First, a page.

Natasha Pincus Pt 1: ‘It’s Important To Have A Singular Concept’
She conceived one of the most watched music videos in recent memory, but Natasha Pincus is more than just a one-shot wonder, writes DOUG WALLEN. Part two here.
Even before a certain Gotye clip racked up 120-million views (and counting) on YouTube, every new music video from Natasha Pincus has been something of an event. That’s partly because she only makes a few each year, and partly because they’re so inventive and unfettered. Working with her partner Warwick Field as cinematographer, her approach has included animation of several styles, digital video as well as film, shadow puppets and even thermal photography. She’s shot Paul Kelly tied up in a vat of bubbling liquid, Powderfinger visiting Thailand, and – of course – Gotye and Kimbra wearing lots of body paint and little clothing.
Pincus won an Inside Film Award for Best Music Video with that Paul Kelly clip – her debut, in fact – and more recently an ARIA and several other awards for the Gotye one. Not to mention a slew of online imitators. In this two-part interview, the Melbourne filmmaker talks about catering to a particular song’s needs, the demands of pre- and post-production, the one video she has regrets about and the threat of repeating herself. What follows isn’t a director weighing in on technical specifics, but a sensitive, attuned artist outlining the philosophy behind her bravura work.
Gotye (Feat. Kimbra) ‘Somebody That I Used To Know’
Who came up with the treatment?
That’s my idea. Basically, you get a brief from an artist or a label – I prefer an artist – [and] you just get the song, more or less. Then they ask you to go away and dream up the best, most appropriate, most exciting, interesting, truthful, human concept for that particular song. Sometimes that takes forever, sometimes it never works, sometimes you get an idea straightaway.
With this one, it’s such an evocative song thematically and musically that I just had no trouble conceiving worlds for it immediately. I had two ideas, actually, which is unusual. The one you see is one of them and the other was just as powerful for me. Weirdly enough, I investigated the other one first to see if it was possibly achievable. After two or three weeks’ full-time working, I just realised it was beyond our means and beyond achievable. Which was devastating at the time, but then that gave way to exploring this concept in greater detail.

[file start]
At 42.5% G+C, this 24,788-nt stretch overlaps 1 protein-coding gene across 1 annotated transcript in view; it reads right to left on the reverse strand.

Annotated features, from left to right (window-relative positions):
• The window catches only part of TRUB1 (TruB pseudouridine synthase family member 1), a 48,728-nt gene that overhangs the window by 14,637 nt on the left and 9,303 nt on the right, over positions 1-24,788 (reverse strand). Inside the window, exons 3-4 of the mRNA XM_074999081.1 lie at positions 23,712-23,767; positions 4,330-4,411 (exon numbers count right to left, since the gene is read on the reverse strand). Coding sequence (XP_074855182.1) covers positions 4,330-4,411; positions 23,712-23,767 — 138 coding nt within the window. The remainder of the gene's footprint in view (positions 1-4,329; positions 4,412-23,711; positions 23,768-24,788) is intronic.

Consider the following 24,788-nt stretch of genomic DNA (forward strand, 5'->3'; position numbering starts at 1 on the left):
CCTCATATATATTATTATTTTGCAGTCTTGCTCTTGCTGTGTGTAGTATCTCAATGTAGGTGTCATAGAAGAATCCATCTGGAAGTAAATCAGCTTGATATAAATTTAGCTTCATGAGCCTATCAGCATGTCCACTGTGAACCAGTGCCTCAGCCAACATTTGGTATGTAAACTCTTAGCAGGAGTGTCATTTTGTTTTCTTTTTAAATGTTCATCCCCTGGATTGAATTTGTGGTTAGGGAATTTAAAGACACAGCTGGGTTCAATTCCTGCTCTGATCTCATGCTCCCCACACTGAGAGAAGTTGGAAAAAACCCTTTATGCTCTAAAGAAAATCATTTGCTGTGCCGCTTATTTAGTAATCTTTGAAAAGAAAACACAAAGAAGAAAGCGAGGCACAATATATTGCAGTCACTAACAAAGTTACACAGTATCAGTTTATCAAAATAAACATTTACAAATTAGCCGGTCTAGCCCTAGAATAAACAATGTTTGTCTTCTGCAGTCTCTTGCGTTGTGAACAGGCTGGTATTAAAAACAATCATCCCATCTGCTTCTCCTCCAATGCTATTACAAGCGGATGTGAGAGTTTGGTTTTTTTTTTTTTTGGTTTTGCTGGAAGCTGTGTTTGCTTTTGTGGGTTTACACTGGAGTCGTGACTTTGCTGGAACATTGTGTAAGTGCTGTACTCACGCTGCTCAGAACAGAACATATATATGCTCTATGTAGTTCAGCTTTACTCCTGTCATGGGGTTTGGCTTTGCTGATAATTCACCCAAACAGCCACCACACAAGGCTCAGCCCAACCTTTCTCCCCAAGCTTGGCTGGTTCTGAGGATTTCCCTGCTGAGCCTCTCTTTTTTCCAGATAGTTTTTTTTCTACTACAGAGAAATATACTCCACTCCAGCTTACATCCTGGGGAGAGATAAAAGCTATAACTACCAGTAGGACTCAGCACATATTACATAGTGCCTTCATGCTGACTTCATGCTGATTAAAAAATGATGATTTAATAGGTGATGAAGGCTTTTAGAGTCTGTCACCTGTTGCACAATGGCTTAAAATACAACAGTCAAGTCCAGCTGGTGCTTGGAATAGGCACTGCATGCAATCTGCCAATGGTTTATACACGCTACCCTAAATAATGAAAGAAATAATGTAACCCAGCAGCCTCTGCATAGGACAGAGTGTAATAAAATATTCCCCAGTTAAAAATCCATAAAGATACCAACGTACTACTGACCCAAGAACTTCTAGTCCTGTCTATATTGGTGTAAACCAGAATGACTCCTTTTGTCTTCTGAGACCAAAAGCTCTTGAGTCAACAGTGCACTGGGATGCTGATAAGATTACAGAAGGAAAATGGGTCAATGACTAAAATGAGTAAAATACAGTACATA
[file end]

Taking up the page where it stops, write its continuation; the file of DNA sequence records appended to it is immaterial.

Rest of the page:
What was the other concept?
[Laughs] It’s so funny, I’ve never spoken about it to anyone. It’s hard to explain without visuals, but it was a performance to camera. So again, focusing on the emotions of the piece. Wally [De Backer] had certain patterning on his face. Not necessarily body paint, but some markings or tattooing in a distinctive way. In that single-shot video, over the course of it, his face very slowly transformed to being another face that had analogous markings that completed the first markings entirely. That was when Kimbra’s voice came through. That face became Kimbra’s face, but then lifted away from the original face and we realise she has the complementary markings to Wally’s. They became two and she floated away. She was coming out from within him and then floated past.
I went to all the post-production houses: “Oh, we love it. Great idea, great challenge. It’s gonna take like six months and a gazillion dollars.” [Laughs] So OK, maybe not that. They all just said it was very ambitious and not possible. So I looked within that to make sure I knew what it was inspiring, and then set out to reclaim the concept you see now. It helped the process, but along the way you get upset and frustrated. But then ultimately, the outcome is in your favour.
The final version doesn’t look overly ambitious. It has a homemade, DIY feel. Was that accidental or something you wanted?
I definitely wanted that. All the ones that looked the easiest are the hardest. This was a very, very, very hard video to make. It actually ended up being just as ambitious as that other concept, except in terms of achievability. It was three months in the making. I can see how it looks: “How hard could it be?” [It was] very technically difficult, but it was very important to me that it didn’t look like it was digitally created. The tremble of the stop-motion was very important to me. Getting that right was just as important as directing the actors: you have to direct the camera as well.
Why didn’t you want to do it digitally?
Oh, there’s so many reasons … When we listen to a song so many times, we become immune almost to how personal the story is for the singer. This song in particular is a very exposing and vulnerable piece. I said to Wally: “You haven’t been on screen before in a real way. I’d love to go in there and pull this performance. Are you open for that?” He was like, “Yeah, let’s do it.”
Everything had to follow from that: I couldn’t exactly have the audience watching something and asking them to engage with this human on a really truthful level and yet layer it with artifice. It all had to be part of the same organic process so that everyone felt they were involved in a very truthful way. That’s why there’s no clothes: just strip it all back to the core of what’s happening emotionally.
I think in videos and work in general, you find when those elements are battling each other … everyone’s got their two cents in, and maybe five different record label contacts and three different managers and 20 different publicists. Because they’ve all got their goals, they all mesh it into the one product. But then it just ends up coming out as schizophrenic. I think it’s important to have a singular concept and objective that the piece should serve, making sure that all the elements feed directly into that.